FBI Child ID App


This app is similar to Nearparent but much more involved and with many more features. It is also exclusive to iPhone users.  Hero has the capabilities to send parents, friends, family and neighbors real time streaming video, audio and GPS directly from your child’s phone.  This is an invaluable tool when your child is older and may drive home late at night, have a long walk from a friend’s home or school or is the victim of a crime and needs to alert someone immediately.  With Hero, your child simply taps the “Hero” button and an alert is sent out immediately to anyone around and in the trusted community in seconds.  Similar to Nearparent, the parent sets up the trusted list of people that receive the alert and are able to respond.  If the child is lost or missing, an alert with the child’s picture and location goes to anyone within a five mile radius.  Once the child is found and help has arrived, the alert is solved and data erased.  Best of all, the alert sent (i.e., video, GPS location or audio) is saved in the infamous Apple Cloud, so it is accessible even if the child’s phone is damaged or misplaced.  For now, the app is absolutely free. I’m assuming this may change since it has received rave reviews and is very popular many parents.  This is one app that is tempting me to switch from an Android to an iPhone asap!

Hero Child Safety App

With so many different ways to use your smartphone as a valuable family safety tool, it’d be a shame for all parents not to take advantage of these, often free, tools. The apps above can literally save your child’s life one day.  In addition, there are also a wide variety of family locator apps and services that can be used even without a smartphone, such as LociLoci.  These can give you real time GPS location of where your child is at or was most recently at.  This information can help you and law enforcement in the instance that your child needs to be found immediately.

Social Media Tips for Kids

While some parents believe allowing kids to have a social media account of any kinds is absurd, the reality is that many kids today have one as soon as they’re old enough to. All too often, kids get a Facebook, Myspace, Twitter or Instagram account even before they’re old enough simply by lying about their age and going behind their parents’ backs.  Parents tend to work long hours, leaving their children home alone, in the care of a relative or friend or waiting at a local library after school.  Even parents that are home with their children may not be aware that their children are online and chatting with hundreds of strangers online each and every day.  Whether you allow your children to be online or not, the best choice is to be proactive and provide them with ways to be safe online while they’re at home, at school o r at a friend’s house.  Below are my top 5 social media tips for kids, compiled with information from the FBI and the Amber Alert GPS website:

1.  NEVER give out personal information.  If your parents allow you to get a Facebook account, it is because they trust that you’ll be responsible and keep your family’s safety in mind. In order to do this, you have to be sure not to share any personal information on your Facebook page that may tell a stranger where you live, how to contact you or what your full name is.  You can have a nickname on your Facebook profile that your family and friends will recognize to protect your identity from strangers.

2. DON’T add anyone that you don’t personally know and consider a good friend.  If someone sends you a friend request and you don’t know them personally, do not accept them as a friend.  Believe it or not, many people on Facebook, Twitter and other social media sites are lying about who they are and the pictures they use are not really them.  They may look cute, they may say they go to your high school but all of it may be lies.  Bottom line is, if you don’t recognize the picture and don’t know for sure who they person really is, do not add them as a friend.  Someone that says they are a 16 year old boy on their page may really be a 60 year old man waiting for the chance to cause you harm.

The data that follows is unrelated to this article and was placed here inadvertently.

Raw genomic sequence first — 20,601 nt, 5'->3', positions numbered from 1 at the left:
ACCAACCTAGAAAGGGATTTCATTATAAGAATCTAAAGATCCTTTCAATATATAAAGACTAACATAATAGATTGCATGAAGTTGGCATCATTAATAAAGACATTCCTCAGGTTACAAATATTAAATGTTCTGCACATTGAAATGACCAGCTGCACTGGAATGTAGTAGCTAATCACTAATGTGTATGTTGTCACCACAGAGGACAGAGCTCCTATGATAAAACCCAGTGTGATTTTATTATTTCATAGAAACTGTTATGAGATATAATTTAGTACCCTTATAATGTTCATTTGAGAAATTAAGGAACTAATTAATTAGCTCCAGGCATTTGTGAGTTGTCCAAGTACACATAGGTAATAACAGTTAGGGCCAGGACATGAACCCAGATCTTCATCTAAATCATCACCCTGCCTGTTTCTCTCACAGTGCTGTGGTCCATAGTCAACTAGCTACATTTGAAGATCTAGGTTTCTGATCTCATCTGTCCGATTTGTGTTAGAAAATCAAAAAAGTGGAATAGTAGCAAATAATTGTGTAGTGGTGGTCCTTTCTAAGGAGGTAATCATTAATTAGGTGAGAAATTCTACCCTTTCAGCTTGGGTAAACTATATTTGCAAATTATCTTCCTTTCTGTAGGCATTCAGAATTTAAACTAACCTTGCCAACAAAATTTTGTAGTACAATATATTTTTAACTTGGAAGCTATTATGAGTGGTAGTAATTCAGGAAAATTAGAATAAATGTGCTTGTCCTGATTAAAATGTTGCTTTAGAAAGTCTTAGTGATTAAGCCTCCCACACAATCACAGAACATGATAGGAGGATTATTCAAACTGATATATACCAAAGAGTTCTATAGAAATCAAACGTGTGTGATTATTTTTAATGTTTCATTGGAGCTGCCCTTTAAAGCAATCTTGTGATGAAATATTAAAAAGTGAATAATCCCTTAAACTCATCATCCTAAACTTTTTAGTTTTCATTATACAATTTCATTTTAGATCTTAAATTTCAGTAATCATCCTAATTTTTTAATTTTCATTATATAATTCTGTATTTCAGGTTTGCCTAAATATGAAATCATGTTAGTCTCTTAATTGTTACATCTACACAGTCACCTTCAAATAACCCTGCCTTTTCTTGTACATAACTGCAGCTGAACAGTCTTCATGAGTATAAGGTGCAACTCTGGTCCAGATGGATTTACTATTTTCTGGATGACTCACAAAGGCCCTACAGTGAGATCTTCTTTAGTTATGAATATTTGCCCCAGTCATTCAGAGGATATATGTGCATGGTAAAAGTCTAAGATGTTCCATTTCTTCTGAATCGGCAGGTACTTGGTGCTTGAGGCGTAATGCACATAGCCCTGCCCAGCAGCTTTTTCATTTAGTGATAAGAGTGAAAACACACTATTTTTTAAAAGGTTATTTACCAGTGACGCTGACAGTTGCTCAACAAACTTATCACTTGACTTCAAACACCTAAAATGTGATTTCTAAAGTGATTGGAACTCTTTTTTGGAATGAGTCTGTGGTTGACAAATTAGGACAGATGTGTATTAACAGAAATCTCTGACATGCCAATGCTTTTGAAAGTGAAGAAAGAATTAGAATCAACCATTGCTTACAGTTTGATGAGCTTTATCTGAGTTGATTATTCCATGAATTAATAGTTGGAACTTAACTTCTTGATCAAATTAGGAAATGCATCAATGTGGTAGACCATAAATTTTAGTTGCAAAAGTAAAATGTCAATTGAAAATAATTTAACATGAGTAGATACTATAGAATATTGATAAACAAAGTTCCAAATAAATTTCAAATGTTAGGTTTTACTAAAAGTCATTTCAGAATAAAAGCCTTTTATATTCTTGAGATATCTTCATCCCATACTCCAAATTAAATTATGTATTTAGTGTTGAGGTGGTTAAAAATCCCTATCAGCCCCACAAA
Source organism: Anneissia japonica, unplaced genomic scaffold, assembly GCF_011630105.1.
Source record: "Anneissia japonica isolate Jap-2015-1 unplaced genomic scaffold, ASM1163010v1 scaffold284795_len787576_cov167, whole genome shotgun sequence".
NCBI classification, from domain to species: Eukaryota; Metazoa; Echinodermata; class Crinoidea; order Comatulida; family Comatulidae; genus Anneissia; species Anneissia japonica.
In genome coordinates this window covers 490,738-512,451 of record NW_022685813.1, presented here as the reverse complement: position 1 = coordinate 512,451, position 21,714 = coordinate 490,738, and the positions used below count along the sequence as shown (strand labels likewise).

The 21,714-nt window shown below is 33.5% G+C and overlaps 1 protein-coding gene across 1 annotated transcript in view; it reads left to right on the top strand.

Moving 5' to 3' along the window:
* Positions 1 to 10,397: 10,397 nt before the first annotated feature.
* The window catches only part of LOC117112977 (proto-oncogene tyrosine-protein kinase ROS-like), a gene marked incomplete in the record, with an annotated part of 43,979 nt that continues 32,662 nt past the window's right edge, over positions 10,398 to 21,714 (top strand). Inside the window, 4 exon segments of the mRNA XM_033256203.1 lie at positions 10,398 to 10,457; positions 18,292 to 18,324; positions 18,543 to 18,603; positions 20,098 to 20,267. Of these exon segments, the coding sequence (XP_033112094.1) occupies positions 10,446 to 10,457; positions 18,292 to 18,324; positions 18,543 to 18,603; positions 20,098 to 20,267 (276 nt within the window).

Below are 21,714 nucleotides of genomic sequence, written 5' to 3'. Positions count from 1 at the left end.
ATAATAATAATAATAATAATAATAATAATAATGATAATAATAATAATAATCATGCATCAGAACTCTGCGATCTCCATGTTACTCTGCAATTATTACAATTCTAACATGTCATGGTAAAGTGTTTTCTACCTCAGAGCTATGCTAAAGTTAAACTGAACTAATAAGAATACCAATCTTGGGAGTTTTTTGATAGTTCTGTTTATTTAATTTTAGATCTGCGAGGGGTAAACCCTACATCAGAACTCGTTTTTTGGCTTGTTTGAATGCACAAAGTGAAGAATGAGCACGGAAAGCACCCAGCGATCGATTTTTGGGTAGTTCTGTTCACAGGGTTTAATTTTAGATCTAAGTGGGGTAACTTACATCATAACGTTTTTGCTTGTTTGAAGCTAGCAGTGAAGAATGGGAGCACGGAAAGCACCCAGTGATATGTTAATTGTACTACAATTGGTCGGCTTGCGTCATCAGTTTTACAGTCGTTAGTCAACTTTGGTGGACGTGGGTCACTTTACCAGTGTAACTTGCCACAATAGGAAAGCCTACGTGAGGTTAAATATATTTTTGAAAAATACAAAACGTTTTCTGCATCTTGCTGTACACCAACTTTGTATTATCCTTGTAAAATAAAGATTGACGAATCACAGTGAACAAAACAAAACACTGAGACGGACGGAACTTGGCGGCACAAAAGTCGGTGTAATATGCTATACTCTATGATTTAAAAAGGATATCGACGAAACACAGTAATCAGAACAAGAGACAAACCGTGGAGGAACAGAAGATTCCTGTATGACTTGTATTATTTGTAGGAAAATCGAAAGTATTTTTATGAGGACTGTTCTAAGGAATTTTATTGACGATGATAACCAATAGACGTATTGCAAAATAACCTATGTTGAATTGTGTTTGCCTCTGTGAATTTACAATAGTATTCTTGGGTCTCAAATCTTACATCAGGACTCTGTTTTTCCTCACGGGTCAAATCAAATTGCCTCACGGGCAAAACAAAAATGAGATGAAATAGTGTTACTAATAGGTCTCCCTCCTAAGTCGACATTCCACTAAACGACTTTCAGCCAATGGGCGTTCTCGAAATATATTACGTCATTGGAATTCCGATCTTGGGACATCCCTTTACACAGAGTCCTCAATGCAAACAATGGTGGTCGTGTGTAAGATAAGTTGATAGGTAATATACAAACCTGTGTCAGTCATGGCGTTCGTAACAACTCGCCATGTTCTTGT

Social Media Tips for Your Kids

3. NEVER agree to meet anyone in person.  If your friends on Facebook and Twitter are really your friends, they’ll call you when they want to meet you at the mall, go to a movie or hang out at the park.  Do not agree to meet anyone that you meet online, regardless of what they may offer.  Some perpetrators (people that want to cause harm to others) lie and say they are directors, producers and celebrities that want to hire you as a model or actor.  Do not believe this and immediately stop all contact with this individual.

4.  TELL.  If you encounter anyone online, whether in a chat room, on Facebook or in an email, that scares you and makes you feel uncomfortable, immediately tell an adult.  Not only will you be saving yourself and your family from harm but you’ll also be helping protect other children online, If you do not feel comfortable telling your parents, tell an adult.  It can be a teacher, a counselor, a police officer or anyone that you and your parents would trust.  

5. DON’T TAG PHOTOS and don’t allow others to tag you.  This may be a really fun feature on Facebook, Twitter and Instagram but what it really does is tell strangers where you are, where you live, what area you hang out in and where they can find you.  Set your account settings to prevent anyone from tagging you on their photos and do not ever tag yourself.  Your friends will know where you are by simply seeing the photo and asking you in person.

For more information on safety tips and online protection for your family, see our article titled Internet Safety Tips for Your Family.

Top 5 Tips on Keeping Your Kids Safe To, From and At School

Now seems like a more appropriate time than ever to discuss safety for our kids in schools.  With the recent shooting in the United States at Sandy Hook Elementary and kidnappings across the globe, it has become all too real to parents that children are not safe anywhere.  Although we’d like to think they are safe at school, evil can strike everywhere.  This can be on their way into class, while inside the classroom itself and even on the playground among other kids and teachers.  Knowledge is power and it is our job as parents to teach our kids safety for any situation that may arise.  Below is a list of my top 5 school safety tips.  Read them, implement them and practice them regularly!